The concept of robots is not only thought about by scientists and tech experts. This has also been fantasized by many fiction writers throughout the years. Of course, this can be expected, as the idea of having a non-organic moving unit that is capable of doing human activities, perhaps even better and more efficient than how a real human does things, is truly remarkable. Some people think that we may have to wait for a couple of decades to see a fully functional robot, straight out of a Hollywood film, being showcased by a scientist for the world to use. Although, chances are you do not have to wait for too long to see that happening. In fact, as I type this paragraph, the rise of robots is already beginning!
How The Idea Of Creating A Robot Crossed The Mind Of A Human
Man had been toying with the idea of somehow building a mechanical version of himself long before the tentative work was started which eventually led to the successful introduction of an industrial robot in the early sixties. Throughout recorded history man has had a preoccupation with sentient machines made, at least partially, in his own image. In the Ancient Greek myths, the God of fire, Hephaestus, was supposed to be accompanied and aided by two pure gold living statues, and he later constructed a brass giant, Talus, to guard Crete against all intruders.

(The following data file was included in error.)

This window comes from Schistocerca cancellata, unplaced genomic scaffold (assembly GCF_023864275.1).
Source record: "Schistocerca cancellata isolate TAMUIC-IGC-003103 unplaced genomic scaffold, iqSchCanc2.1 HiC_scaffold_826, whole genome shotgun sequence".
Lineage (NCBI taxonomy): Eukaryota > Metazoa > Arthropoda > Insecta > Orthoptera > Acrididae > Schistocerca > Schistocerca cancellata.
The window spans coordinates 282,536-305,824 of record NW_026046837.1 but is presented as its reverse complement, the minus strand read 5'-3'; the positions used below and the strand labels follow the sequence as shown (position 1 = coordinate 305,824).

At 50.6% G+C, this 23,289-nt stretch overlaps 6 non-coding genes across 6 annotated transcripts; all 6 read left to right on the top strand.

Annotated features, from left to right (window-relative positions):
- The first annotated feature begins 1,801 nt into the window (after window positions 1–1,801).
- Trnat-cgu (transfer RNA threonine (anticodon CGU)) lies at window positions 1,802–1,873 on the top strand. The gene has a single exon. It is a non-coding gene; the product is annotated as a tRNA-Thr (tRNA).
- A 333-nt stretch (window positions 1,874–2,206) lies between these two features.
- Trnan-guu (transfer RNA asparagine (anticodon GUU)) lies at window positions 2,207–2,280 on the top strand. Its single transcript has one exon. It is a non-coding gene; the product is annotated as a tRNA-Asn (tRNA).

In real life, but still over two thousand years ago, Hero of Alexandria wrote his Treatise on Pneumatics in which he described a large number of automata such as moving figures and singing birds — rather like an Ancient Greek Disneyland. It is remarkable that such sophisticated toys were the only real use ever made of pneumatics for centuries.
The word ‘robotics’ was invented by the master science fiction writer Isaac Asimov in his now classic robot stories which at the time of writing were unusual in that they told of robots which not only did not harm humans but actually helped them!
As can be imagined from the confused usage of the word ‘robot’ since RUR, conceptions vary of what a robot actually consists of. Even when it comes to the comparatively recent concept of the ‘industrial robot’ there is no international agreement about definitions. Even a device that can be used to track an anonymous caller precisely can already be argued to be a robot. It is comparatively arbitrary where the ‘boundaries’ of the term are drawn. Thus, in Japan a pick and place device (a simple mechanical arm whose motions are governed by hitting mechanical end-stops) is termed a robot, whereas in the West, due to the lack of any inherent flexibility in the device (unless someone physically moves the end-stops) it is considered to be a special case of fixed automation, rather than a robot.